1HOS. CHRISTIANSEN, Wmnebago City, Minn!
SALEThe two beautiful yachts "Santa
"Storey Petrel. WM. MARKOE. MARKOE,
SALEAt a sacrifice, an elegant new mink
sacque, one of the finest in St. Paul. Inauire
oomer Sibley street and Levee.
oiter and engine Apply to MEAD
THOMPSON &ROTERT, St Paul, MmnT 362*
SALEAt a sacrifice, an elegant new mink
sacque, one of the finest in St. Paul. Inquire
corner Sibley street and Levee. 10
TO RENT- Houses.
RENTHouse on Fort street near Doufflas.
House No. 57 Laurel avenue.
Furnished house on Pleasant avenue rear Western.
RENTStore room No 14 East Third street
from March 1st Apply at 52 Wabashaw St. 43-
RENTA handsomely furnished room, cen.
located Apply at No 7 East Ninth
houseGas, well, cistern.
beautifully shaded grounds. WM
MARKOE, E. cor of St Peter and Iglehart sts. 39
HOUSE to be let.
ALLIS, Fast Third stre
RENTtAd suite ofehandsomely furnished rooms
w-. board a private family. Also a few table
Tabl excellent Term moderate
At 224 East Sixth street JQ*
Furnished Room -operates figures Apply
TOe ENT-Two very nice furnished nR
at 84 West Fifth street, second square from the city
furnished room to rent cheap.
57 Pleasan QO
*oom, second flooi, front
9 Jackson street. Q*
RENTThree very nicely furnished rooms
terms moderate. Apply 87 East Eighth street!
ROOMS for rent, 33 West Fourth
ROOMS for rent at 131 Jackson
ROOMS for rent, at 38 West Fourth
small furnished house.
J. W thi office.
PIANOS AND ORGANS.
SALENew Steinway Upright Piano, per
feet order. Address, S., this office. 18
EMPLOYMENT OFFICE.Wanted, 20 good, relia
ble girls, as cooks, general house girls and nurse
girls. Apply at once to MRS. HIRST, 18 W. Fifth-st.
"DEST25 cent dinner in the city at HICKS'.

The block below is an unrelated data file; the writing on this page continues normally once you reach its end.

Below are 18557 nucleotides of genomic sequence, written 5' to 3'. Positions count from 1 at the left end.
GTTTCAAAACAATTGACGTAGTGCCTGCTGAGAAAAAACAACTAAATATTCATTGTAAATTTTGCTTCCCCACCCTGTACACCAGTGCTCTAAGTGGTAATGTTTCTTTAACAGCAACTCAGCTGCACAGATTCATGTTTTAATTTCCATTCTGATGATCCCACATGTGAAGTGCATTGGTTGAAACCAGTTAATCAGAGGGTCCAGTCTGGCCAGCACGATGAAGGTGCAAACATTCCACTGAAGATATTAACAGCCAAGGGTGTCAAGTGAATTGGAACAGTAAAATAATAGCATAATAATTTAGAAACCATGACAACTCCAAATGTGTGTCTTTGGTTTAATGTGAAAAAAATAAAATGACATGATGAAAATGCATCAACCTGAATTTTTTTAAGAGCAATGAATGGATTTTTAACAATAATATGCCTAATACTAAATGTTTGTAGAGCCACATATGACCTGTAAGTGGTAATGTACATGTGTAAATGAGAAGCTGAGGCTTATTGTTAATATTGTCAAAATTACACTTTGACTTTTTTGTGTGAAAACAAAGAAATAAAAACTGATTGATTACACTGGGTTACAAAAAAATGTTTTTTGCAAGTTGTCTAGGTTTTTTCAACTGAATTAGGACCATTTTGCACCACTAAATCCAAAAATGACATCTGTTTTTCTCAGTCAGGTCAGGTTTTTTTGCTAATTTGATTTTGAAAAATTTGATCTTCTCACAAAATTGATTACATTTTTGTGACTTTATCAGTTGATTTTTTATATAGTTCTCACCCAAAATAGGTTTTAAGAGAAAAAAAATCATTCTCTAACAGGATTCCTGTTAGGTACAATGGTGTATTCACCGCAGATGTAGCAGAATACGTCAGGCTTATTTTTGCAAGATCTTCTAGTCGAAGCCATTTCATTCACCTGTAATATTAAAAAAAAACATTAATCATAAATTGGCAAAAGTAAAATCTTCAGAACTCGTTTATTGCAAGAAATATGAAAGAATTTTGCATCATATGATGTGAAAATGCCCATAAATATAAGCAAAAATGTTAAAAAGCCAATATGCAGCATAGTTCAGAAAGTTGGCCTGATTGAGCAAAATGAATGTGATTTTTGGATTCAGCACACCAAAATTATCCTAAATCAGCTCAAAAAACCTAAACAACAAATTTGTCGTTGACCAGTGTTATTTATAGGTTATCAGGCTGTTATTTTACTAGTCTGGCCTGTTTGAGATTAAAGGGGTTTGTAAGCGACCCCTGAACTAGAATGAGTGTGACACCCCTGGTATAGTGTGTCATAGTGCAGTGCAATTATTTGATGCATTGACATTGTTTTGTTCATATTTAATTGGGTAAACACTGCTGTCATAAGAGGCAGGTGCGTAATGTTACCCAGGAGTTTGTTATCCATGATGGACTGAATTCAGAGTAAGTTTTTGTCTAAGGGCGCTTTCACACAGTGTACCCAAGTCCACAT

CLARK, 101 West Sixth street, will act as
nurse. Strict attention paid day or night.
oysters served every style at HICKS'.
25 CENT SUPPERS are a grand success, try
them. HICKS', 31 Jackson street. 19
General COMMISSION MER
CHANTS, are making a spe
cialty of ROLL BUTTER, and
have facilities for handling a
large amount. DAIRY PACK-
ED and fine print wanted 14
Jackson street St. Paul, Minn.
CENTS A LINEl
BOABDER WANTED to a private family. Good
accommodation. Apply at the bowline allev
under the Opera House. 29
by the day or week at 118
East Sixth street first house east of Jackson
and well furnished room with first
class board, 20 WeBt Fifth street. 368*
rooms, with board, at
-105 East Eight street. MRS. CLAUSSEN.
and board for the day, week,
or month at MRS. CAMPBELL'S, 87 East
Ninth street, between Jackson and Robert. Terms
from 187 to $10 per week. 385-50
REAL ESTATEIn the City.
exchange and pay the difference
between 90-100 acres of land and a pair of
good horses. Laud situated about one mile below
West St. Paul. No. 92 East Third street. 45-
or two rooms, unfurnished, in a
WANTEDBy the day or week, at
118 Eas street
at 42 East Foiuth street
Good rooms an table board Day boardeis
taken without 100ms. Apply as above. 37-
WANTEDWhite all its branches. Beferences given MRS.
DOUGLAS, 190 East Eght street. u
TTTANTEDA girl for general housework. One
who is neat and willing to work. Must be able
to g%e references. Apply at 221 Jackson street, cor
ner Twelfth. 42*
YOU want any good farming land
write to or Inquire of LEONARD HODGES,
St. Pan! Minn. 31-cUw
BLUFF PROPLRTYI will sell some
choice building sites at less than auctioa rates.
Title perfect L. 0 DAYTON. 21*
HOUSES and lots for sale. Apply Boom
No 1, over Allen's Drug Store, corner Seventh
and Jackson streets. 19*
In the Country.
AAA ACRES choice farm lands, early Beleo
V/"V/ tions, convenientjto railroad stations,
prime wheat lands or natural meadows, as you may
prefer, in tracts of 160 to 640 acres, inKandiyohi.Chip
pewa, Pope and Stevens counties, for sale by
LEONARD HODGE, St Paul, Mum 31-d&w
sewing to do, machine and hand,
SALETen acres improved farming land
near Lake Como, ready for crop in spring.
Terms easv.anply to W. ROBERTSON, 96 East
Third street a-
HORSES AND CARRIAGES.
SALE Two heavy blockey draft horses,
weight 1,525 and 1,735 pounds, at WEAVERS &
CO.'S stables, rear of postoffi.ee 14
FOR SALEA car load of good general
purpose horses and mares at Judd's stable, bv
SALEAt a sacrifice, an elegant new mink
sacque, one of the finest in St. Paul. Inquire
corner Sibley street and Levee 10-
A LAUNDRY, 88 E Third street, up
\J 9". stairs. Col ars and cuffs a specialty.
WM ALBERTSON, Proprietor. 61